Fidelity Advisor Technology Fund Class A (FADTX)
If you’re a fan of technology, this tech company might be a good option for you—although it does carry some risks.
The owner of Azoury Financial in Troy, Michigan, Steve Azoury, says that he likes that the fund invests in names that most people are comfortable with, such as Microsoft and Apple, instead of new upstarts.
FADTX has a net expense ratio of 1.03%, with a 5.75% front-load and has returned more than 18% annually over the past decade.
Alpha Architect U.S. Quantitative Momentum ETF (QMOM)
Brian Bruggerman, a financial planning manager at Baker Boyer Bank, recommends QMOM which targets 10% of equities with the best total return over the last year.
“It would be the exciting part of somebody’s portfolio,” said Bruggerman. “Millennials still want some sort of stock-picking fix.”
QMOM has an expense ratio of 0.49% and has returned more than 10% annually over the past three years.
DoubleLine Shiller Enhanced CAPE (DSEEX)
Instead of being content with a target-date fund, Patrick McDowell, portfolio manager at Arbor Wealth Management in Destin, Florida, believes millennials should build their own set of funds for retirement.
He suggests DSEEX for this, which is known to invest in the cheapest sectors among large-cap stocks, and likes how its rule-based strategy because it doesn’t rely on stock-picking prowess.
DSEEX has a net expense ratio of 0.57% and has gained nearly 15% annually over the past five years.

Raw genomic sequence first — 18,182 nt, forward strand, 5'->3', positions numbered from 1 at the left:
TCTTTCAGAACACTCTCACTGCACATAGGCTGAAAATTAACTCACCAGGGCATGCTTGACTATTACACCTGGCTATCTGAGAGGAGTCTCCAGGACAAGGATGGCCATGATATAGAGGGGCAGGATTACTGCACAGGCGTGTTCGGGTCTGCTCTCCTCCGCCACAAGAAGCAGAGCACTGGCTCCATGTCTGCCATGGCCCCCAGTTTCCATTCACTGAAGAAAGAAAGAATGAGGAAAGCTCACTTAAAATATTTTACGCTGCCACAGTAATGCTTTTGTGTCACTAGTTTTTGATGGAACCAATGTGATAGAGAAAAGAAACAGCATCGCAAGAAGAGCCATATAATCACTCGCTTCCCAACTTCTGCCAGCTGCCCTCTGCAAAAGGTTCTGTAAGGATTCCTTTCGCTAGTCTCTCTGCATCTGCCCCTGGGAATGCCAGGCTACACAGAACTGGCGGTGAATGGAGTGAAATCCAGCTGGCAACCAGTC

Primecap Odyssey Growth Fund (POGRX)
This fund is developed for aggressive savers who don’t mind waiting out a little volatility. Christine Benz, Morningstar’s director of personal finance had this to say about it:
“Nearly all portfolios for investors in accumulation mode will be stock-heavy, because longer time horizons mean these investors have time to ride out bad markets.”
POGRX has a net expense ration of 0.64% and has returned nearly 14% annually over the past decade.
Fidelity Advisor New Insights Fund (FNIAX)
This is an all-purpose equity fund that includes holdings in consumer products companies, financial services firms and technology businesses. In other words, if one industry does poorly, the fund can remain resilient.
The fund is primarily based in the U.S. and has been able to benefit in domestic stocks since it first began in 2009. It returns more than 13% annually with a net expense ratio of 1.05%. However, it also charges a 5.75% front-load fee.
In summary, here are five of the best retirement funds for millennials:
— Fidelity Advisor Technology Fund Class A (FADTX)
— Alpha Architect U.S. Quantitative Momentum ETF (QMOM)
— DoubleLine Shiller Enhanced CAPE (DSEEX)
— Primecap Odyssey Growth Fund (POGRX)
— Fidelity Advisor New Insights Fund (FNIAX)
As millennials look into their best retirement options, they still have time on their side as an advantage. However, not all 401(k) funds are the same, and some are better suited for those who were born in the early 80s through the mid-90s.
Here’s a look at some of the top exchange-traded and mutual funds for millennial savings when looking to invest in retirement.